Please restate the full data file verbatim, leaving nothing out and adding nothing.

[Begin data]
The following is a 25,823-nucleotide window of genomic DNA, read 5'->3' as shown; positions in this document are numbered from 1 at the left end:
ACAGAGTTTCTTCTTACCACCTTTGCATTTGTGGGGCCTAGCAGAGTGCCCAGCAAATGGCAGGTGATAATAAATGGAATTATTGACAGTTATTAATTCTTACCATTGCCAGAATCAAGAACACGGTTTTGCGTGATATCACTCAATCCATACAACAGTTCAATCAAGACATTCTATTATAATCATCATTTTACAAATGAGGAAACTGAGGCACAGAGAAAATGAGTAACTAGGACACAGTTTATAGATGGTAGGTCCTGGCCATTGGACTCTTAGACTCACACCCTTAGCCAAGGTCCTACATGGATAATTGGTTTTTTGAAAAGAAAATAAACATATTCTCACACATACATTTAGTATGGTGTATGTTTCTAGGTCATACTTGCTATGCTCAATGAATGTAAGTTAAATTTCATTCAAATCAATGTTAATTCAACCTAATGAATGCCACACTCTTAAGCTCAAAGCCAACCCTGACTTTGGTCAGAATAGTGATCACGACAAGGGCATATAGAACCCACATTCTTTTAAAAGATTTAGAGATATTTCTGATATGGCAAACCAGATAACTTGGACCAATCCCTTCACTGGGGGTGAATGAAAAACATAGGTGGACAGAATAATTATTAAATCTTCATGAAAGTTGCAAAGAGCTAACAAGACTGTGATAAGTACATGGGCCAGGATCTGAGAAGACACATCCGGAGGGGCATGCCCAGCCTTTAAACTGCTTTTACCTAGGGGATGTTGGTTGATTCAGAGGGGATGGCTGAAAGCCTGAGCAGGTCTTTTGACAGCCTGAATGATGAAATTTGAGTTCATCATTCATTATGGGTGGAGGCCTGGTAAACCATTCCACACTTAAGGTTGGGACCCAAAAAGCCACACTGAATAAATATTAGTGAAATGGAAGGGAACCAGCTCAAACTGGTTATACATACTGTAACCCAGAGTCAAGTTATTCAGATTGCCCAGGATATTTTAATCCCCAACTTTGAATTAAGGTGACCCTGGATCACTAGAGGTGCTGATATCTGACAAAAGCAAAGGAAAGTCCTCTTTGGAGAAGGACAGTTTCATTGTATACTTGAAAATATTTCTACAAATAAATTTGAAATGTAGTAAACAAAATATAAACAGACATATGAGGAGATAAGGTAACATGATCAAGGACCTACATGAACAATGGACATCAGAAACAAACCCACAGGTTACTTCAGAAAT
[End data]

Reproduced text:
The following is a 25,823-nucleotide window of genomic DNA, read 5'->3' as shown; positions in this document are numbered from 1 at the left end:
ACAGAGTTTCTTCTTACCACCTTTGCATTTGTGGGGCCTAGCAGAGTGCCCAGCAAATGGCAGGTGATAATAAATGGAATTATTGACAGTTATTAATTCTTACCATTGCCAGAATCAAGAACACGGTTTTGCGTGATATCACTCAATCCATACAACAGTTCAATCAAGACATTCTATTATAATCATCATTTTACAAATGAGGAAACTGAGGCACAGAGAAAATGAGTAACTAGGACACAGTTTATAGATGGTAGGTCCTGGCCATTGGACTCTTAGACTCACACCCTTAGCCAAGGTCCTACATGGATAATTGGTTTTTTGAAAAGAAAATAAACATATTCTCACACATACATTTAGTATGGTGTATGTTTCTAGGTCATACTTGCTATGCTCAATGAATGTAAGTTAAATTTCATTCAAATCAATGTTAATTCAACCTAATGAATGCCACACTCTTAAGCTCAAAGCCAACCCTGACTTTGGTCAGAATAGTGATCACGACAAGGGCATATAGAACCCACATTCTTTTAAAAGATTTAGAGATATTTCTGATATGGCAAACCAGATAACTTGGACCAATCCCTTCACTGGGGGTGAATGAAAAACATAGGTGGACAGAATAATTATTAAATCTTCATGAAAGTTGCAAAGAGCTAACAAGACTGTGATAAGTACATGGGCCAGGATCTGAGAAGACACATCCGGAGGGGCATGCCCAGCCTTTAAACTGCTTTTACCTAGGGGATGTTGGTTGATTCAGAGGGGATGGCTGAAAGCCTGAGCAGGTCTTTTGACAGCCTGAATGATGAAATTTGAGTTCATCATTCATTATGGGTGGAGGCCTGGTAAACCATTCCACACTTAAGGTTGGGACCCAAAAAGCCACACTGAATAAATATTAGTGAAATGGAAGGGAACCAGCTCAAACTGGTTATACATACTGTAACCCAGAGTCAAGTTATTCAGATTGCCCAGGATATTTTAATCCCCAACTTTGAATTAAGGTGACCCTGGATCACTAGAGGTGCTGATATCTGACAAAAGCAAAGGAAAGTCCTCTTTGGAGAAGGACAGTTTCATTGTATACTTGAAAATATTTCTACAAATAAATTTGAAATGTAGTAAACAAAATATAAACAGACATATGAGGAGATAAGGTAACATGATCAAGGACCTACATGAACAATGGACATCAGAAACAAACCCACAGGTTACTTCAGAAAT